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Conserving Aquatic Biodiversity in African Blue Economy


Kenya seeks harmonization of maritime laws to avert blue economy resource abuse

Posted by Francis Mtalaki on 18 October 2022 1:05 PM CAT
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By Francis Mtalaki 
Kenya has joined other Africa Union member states in seeking harmonization of blue economy regulations in the quest to ensure full sustainability and exploitation of the multi-Billion blue economy opportunities.
Kenya is among the countries that have suffered from illegal fishing, ocean pollution and other maritime crimes perpetrated by foreign fishing multinationals that have threatened the sustainability and conservation of aquatic biodiversity.
Acting director Africa Union inter Africa bureau for animal resources AU-IBAR Nick Nwankpa said Kenya is among countries that are endowed with great maritime resources thus there is need to harness the resource potential in line with standardized procedure.
 “The challenge is lack of harmonization of laws, some people use chemicals to fish, while other people use trawlers with nets that are not allowed, a lot of sea pollution, we need to regulate this in one voice so that we can harness the blue economy within the confines with the law,” he added.
He said many resources have remained untapped within the African Maritime sphere adding that control and enforcing regulations that restricts multinational organizations from exploiting resources is important to enforce.
“We are endowed with great maritime resources in oceans; we need to put regulations in place that will be harmonized along the continent so that a person in one country knows what is required of them so as to effectively protect biodiversity, “said Nick Nwankpa.
He made the remarks in Mombasa yesterday on the sidelines of a three day conserving aquatic biodiversity in Africa Blue economy project technical committee meeting bringing together Africa Union development partners.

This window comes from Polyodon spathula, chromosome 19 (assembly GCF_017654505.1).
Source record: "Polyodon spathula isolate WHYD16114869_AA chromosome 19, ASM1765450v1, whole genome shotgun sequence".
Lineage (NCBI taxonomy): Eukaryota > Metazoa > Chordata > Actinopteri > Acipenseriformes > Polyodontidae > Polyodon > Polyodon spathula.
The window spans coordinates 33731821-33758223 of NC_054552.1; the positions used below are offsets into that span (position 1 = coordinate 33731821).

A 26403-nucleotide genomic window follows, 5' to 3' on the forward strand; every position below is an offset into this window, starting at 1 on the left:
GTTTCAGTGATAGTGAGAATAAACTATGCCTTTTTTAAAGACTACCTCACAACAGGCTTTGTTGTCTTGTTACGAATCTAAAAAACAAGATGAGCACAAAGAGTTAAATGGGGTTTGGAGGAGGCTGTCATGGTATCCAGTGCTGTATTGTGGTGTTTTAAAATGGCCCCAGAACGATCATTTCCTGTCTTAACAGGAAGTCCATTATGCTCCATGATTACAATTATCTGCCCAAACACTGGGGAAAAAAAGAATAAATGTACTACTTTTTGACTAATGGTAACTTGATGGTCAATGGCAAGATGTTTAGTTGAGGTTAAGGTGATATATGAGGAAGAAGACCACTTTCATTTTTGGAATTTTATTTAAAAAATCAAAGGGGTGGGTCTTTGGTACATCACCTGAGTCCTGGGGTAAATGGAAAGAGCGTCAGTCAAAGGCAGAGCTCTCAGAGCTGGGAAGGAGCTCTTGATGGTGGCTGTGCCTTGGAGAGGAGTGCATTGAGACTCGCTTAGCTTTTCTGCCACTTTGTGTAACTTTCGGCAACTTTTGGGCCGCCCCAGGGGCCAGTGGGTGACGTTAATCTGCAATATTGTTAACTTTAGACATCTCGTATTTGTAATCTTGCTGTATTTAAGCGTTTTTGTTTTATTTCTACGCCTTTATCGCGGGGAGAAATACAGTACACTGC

“Conserving aquatic biodiversity is key by strengthening institutions that will lead to enhancing governance to these resources, we need to keep best practices so that fishing can be sustainable, and there will be no illegal fishing and pollution,” said Nwankpa.
Kenya AU-IBAR aquatic biodiversity expert specialist Joel Mukenye said Kenya is making significant strides in optimizing conservation in the blue economy while fighting climate change impacts to protect aquatic biodiversity.
“we very well understand that we have the African blue economy strategy, but now we want to ratify a technical committee that will steer the blue economy strategy in Africa,” he said. He said in the project, the committee will keep in check member states.
“We are at an advanced stage in developing a blue economy strategy and as a country we are looking at our priorities which are already captured in a template developed by IGAD,” he added.
 The committee is seeking to harmonise regulations to ensure sustainability of blue economy opportunities without necessarily having to destroy aquatic biodiversity that commands significant economic potential.
Dr Alberta Sagoe, a gender policy and strategy expert in the AU-IBAR said women have been marginalized in the implementation process of blue economy matters and thus the committee will factor in the women component during the implementation of the project.
Fishermen have been traditional users of seas, they have skills of managing the ecosystems, and as technology advances, they have been sidelined, so we want them to be involved in the affairs of managing the ecosystem,” said Sagoe.
“Most of the time in decision making ,women are abit marginalized, we are hoping that there will be a conscious decision in managing aquatic resources where women are involved actively,” said Sagoe.
Among the development partners are the Swedish international development agency which is funding the project. The stakeholders include public private, women organizations, research institutions, international institutions, such as FAO, UNEP among others.

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